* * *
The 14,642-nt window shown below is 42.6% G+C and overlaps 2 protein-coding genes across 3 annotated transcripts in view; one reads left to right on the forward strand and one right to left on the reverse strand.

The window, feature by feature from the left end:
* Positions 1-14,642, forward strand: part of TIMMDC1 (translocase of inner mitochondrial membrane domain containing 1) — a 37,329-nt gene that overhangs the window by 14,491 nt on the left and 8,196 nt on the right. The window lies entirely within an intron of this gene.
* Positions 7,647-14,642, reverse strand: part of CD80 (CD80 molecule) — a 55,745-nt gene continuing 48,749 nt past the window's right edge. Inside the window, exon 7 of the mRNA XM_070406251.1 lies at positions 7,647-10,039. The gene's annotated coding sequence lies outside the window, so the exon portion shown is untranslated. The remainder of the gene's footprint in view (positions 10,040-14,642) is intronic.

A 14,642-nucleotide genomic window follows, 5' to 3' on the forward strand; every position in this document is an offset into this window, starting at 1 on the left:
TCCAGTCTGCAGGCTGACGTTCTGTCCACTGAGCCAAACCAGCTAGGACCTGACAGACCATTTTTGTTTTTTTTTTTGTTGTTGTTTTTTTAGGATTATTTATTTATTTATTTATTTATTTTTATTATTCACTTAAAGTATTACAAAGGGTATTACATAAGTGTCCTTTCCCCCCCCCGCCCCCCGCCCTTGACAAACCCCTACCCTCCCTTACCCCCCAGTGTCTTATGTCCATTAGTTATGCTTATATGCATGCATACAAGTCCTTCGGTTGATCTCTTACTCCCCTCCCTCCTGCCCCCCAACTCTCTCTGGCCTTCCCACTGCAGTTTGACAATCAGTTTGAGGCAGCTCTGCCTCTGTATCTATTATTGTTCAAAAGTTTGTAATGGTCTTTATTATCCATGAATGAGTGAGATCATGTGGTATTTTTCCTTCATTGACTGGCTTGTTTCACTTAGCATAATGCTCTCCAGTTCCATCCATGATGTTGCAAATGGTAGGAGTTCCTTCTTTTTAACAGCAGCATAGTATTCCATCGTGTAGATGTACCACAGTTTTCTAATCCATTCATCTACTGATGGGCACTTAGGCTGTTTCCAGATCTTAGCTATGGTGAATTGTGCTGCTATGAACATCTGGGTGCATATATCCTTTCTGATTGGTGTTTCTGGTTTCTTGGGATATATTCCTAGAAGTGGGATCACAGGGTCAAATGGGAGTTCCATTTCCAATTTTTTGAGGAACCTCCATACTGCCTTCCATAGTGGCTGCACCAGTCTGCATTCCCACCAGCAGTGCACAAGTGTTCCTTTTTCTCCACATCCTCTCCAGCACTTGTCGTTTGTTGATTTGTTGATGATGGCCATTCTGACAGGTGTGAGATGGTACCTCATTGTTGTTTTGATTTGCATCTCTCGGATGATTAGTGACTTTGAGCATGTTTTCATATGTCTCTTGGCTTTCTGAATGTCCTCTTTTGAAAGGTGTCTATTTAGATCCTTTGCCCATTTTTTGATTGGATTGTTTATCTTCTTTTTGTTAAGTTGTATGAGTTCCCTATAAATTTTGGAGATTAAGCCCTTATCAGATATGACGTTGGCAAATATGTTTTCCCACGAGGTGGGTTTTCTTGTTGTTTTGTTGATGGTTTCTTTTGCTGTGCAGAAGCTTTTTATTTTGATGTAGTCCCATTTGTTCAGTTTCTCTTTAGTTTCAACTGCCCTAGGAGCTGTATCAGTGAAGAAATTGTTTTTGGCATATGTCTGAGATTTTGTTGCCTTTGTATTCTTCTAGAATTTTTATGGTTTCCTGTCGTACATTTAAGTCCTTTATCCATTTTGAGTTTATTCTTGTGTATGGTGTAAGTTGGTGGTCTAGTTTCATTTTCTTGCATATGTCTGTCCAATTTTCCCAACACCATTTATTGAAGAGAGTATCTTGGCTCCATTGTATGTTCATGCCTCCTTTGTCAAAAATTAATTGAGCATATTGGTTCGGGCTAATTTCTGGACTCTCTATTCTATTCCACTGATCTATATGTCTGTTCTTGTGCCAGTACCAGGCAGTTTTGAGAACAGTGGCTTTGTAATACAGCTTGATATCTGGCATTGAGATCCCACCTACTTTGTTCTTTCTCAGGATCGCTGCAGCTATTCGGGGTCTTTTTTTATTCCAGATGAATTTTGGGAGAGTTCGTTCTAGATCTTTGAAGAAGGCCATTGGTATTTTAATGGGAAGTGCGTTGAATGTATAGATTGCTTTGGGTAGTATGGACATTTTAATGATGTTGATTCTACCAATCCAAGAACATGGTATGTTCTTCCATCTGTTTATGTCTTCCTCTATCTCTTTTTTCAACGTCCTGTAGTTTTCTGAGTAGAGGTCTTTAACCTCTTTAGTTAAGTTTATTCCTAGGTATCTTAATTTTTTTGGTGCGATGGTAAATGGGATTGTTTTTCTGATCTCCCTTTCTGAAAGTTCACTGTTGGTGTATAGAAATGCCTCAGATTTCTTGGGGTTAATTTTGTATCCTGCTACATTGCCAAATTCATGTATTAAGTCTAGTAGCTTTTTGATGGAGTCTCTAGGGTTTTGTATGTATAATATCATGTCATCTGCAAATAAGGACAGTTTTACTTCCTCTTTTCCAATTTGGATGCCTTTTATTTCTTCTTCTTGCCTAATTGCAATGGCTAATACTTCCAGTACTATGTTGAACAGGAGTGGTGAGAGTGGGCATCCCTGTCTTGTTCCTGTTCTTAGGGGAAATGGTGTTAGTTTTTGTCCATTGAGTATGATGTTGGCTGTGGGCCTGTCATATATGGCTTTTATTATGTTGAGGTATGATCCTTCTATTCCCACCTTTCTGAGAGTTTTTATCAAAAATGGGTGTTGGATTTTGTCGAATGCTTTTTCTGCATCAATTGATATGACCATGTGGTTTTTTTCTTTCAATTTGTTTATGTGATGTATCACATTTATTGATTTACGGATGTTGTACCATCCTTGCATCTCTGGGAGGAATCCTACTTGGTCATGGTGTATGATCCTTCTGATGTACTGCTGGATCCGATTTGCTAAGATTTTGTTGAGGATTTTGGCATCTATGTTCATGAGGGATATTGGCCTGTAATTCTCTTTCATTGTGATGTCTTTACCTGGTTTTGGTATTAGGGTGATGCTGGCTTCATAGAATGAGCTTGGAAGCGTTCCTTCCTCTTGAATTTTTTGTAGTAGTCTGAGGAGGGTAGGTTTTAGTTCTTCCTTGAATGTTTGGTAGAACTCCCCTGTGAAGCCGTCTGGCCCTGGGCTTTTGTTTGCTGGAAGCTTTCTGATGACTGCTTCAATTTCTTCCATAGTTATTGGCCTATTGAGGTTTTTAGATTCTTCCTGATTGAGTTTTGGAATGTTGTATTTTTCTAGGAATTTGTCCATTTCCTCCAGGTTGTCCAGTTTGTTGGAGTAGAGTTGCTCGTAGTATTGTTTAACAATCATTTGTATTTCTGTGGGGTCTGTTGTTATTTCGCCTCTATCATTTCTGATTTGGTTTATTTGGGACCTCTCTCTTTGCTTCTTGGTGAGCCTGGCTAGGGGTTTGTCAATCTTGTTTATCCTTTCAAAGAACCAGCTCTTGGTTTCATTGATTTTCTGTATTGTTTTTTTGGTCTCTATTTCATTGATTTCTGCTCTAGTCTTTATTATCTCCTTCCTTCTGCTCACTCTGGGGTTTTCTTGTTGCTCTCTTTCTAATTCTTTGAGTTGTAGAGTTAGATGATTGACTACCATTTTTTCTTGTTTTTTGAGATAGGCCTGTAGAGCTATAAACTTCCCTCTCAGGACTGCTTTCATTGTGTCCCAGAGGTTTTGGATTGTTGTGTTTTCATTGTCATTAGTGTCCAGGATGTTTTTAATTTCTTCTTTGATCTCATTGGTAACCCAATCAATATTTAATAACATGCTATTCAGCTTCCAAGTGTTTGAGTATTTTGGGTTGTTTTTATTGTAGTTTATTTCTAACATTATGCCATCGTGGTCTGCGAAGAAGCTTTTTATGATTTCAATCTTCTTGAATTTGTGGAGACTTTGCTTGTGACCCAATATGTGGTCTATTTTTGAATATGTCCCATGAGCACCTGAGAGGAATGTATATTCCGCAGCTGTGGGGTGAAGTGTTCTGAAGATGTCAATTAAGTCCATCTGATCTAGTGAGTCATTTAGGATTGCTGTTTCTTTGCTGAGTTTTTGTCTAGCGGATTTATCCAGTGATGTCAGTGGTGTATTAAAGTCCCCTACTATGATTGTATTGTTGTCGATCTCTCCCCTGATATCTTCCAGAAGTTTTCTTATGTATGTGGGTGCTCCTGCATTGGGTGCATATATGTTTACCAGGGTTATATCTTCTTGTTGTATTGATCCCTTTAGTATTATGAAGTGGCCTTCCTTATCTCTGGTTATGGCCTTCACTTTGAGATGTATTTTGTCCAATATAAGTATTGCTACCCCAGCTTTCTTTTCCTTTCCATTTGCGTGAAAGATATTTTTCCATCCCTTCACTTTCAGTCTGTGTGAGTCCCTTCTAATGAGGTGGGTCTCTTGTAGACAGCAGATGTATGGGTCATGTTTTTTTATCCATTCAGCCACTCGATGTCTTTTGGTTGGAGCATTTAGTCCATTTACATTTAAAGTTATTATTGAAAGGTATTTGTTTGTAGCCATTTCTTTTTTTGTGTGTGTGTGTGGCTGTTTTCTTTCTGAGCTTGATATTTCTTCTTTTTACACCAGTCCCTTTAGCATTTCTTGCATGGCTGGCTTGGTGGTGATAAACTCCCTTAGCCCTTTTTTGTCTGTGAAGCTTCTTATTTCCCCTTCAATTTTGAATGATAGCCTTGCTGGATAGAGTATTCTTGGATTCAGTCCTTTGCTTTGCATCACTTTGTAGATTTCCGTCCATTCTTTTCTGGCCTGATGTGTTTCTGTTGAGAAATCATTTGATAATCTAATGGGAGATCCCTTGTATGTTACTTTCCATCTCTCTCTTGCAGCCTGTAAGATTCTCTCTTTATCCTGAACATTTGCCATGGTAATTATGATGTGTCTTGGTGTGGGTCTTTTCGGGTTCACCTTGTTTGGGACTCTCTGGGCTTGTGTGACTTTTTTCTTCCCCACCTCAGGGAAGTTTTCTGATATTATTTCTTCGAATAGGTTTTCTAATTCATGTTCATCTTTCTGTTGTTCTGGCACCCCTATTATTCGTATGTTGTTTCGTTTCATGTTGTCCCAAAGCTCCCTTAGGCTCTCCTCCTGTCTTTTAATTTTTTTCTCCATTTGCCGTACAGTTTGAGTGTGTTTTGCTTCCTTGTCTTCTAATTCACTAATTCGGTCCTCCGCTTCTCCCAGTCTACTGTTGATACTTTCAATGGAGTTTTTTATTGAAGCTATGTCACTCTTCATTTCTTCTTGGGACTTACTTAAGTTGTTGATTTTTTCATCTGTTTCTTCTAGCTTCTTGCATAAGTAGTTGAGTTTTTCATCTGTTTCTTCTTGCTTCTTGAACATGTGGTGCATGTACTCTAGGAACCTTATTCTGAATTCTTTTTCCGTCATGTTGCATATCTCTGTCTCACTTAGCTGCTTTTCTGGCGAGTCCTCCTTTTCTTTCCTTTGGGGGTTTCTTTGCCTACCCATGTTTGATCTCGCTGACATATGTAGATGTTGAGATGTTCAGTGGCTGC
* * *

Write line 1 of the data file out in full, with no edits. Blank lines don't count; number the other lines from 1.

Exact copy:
The 14,642-nt window shown below is 42.6% G+C and overlaps 2 protein-coding genes across 3 annotated transcripts in view; one reads left to right on the forward strand and one right to left on the reverse strand.